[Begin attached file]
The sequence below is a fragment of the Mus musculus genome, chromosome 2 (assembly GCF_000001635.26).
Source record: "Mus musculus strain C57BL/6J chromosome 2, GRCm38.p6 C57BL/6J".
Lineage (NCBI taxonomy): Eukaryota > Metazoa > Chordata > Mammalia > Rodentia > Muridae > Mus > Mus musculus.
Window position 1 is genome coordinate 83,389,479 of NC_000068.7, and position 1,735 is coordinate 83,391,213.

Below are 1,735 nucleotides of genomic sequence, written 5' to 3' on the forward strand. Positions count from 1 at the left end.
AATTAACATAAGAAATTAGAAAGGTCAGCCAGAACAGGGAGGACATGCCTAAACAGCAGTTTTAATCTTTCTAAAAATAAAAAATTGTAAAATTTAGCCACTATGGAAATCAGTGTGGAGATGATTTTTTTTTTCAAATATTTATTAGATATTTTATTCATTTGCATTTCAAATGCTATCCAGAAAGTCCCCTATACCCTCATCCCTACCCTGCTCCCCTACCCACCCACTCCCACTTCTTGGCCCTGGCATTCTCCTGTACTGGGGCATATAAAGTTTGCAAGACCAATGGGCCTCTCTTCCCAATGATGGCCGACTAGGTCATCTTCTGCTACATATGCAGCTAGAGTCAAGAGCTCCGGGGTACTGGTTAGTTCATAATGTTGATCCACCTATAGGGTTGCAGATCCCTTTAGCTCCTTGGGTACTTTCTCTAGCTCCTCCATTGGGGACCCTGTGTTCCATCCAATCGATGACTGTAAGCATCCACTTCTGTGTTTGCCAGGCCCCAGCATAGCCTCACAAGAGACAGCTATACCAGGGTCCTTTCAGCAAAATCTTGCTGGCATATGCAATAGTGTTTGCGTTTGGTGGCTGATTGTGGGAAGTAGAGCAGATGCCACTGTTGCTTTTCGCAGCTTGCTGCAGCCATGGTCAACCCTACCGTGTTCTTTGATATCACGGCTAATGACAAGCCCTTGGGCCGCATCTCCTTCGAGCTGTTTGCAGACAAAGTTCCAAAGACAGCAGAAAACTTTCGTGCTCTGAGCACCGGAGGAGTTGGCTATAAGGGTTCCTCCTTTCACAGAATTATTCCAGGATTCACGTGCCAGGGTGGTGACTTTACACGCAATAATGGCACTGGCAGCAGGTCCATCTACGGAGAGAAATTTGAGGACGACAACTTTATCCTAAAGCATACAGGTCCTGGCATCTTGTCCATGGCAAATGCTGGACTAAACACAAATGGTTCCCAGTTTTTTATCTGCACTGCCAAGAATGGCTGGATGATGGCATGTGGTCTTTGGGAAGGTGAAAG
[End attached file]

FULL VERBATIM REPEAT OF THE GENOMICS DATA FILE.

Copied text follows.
The sequence below is a fragment of the Mus musculus genome, chromosome 2 (assembly GCF_000001635.26).
Source record: "Mus musculus strain C57BL/6J chromosome 2, GRCm38.p6 C57BL/6J".
Lineage (NCBI taxonomy): Eukaryota > Metazoa > Chordata > Mammalia > Rodentia > Muridae > Mus > Mus musculus.
Window position 1 is genome coordinate 83,389,479 of NC_000068.7, and position 1,735 is coordinate 83,391,213.

Below are 1,735 nucleotides of genomic sequence, written 5' to 3' on the forward strand. Positions count from 1 at the left end.
AATTAACATAAGAAATTAGAAAGGTCAGCCAGAACAGGGAGGACATGCCTAAACAGCAGTTTTAATCTTTCTAAAAATAAAAAATTGTAAAATTTAGCCACTATGGAAATCAGTGTGGAGATGATTTTTTTTTTCAAATATTTATTAGATATTTTATTCATTTGCATTTCAAATGCTATCCAGAAAGTCCCCTATACCCTCATCCCTACCCTGCTCCCCTACCCACCCACTCCCACTTCTTGGCCCTGGCATTCTCCTGTACTGGGGCATATAAAGTTTGCAAGACCAATGGGCCTCTCTTCCCAATGATGGCCGACTAGGTCATCTTCTGCTACATATGCAGCTAGAGTCAAGAGCTCCGGGGTACTGGTTAGTTCATAATGTTGATCCACCTATAGGGTTGCAGATCCCTTTAGCTCCTTGGGTACTTTCTCTAGCTCCTCCATTGGGGACCCTGTGTTCCATCCAATCGATGACTGTAAGCATCCACTTCTGTGTTTGCCAGGCCCCAGCATAGCCTCACAAGAGACAGCTATACCAGGGTCCTTTCAGCAAAATCTTGCTGGCATATGCAATAGTGTTTGCGTTTGGTGGCTGATTGTGGGAAGTAGAGCAGATGCCACTGTTGCTTTTCGCAGCTTGCTGCAGCCATGGTCAACCCTACCGTGTTCTTTGATATCACGGCTAATGACAAGCCCTTGGGCCGCATCTCCTTCGAGCTGTTTGCAGACAAAGTTCCAAAGACAGCAGAAAACTTTCGTGCTCTGAGCACCGGAGGAGTTGGCTATAAGGGTTCCTCCTTTCACAGAATTATTCCAGGATTCACGTGCCAGGGTGGTGACTTTACACGCAATAATGGCACTGGCAGCAGGTCCATCTACGGAGAGAAATTTGAGGACGACAACTTTATCCTAAAGCATACAGGTCCTGGCATCTTGTCCATGGCAAATGCTGGACTAAACACAAATGGTTCCCAGTTTTTTATCTGCACTGCCAAGAATGGCTGGATGATGGCATGTGGTCTTTGGGAAGGTGAAAG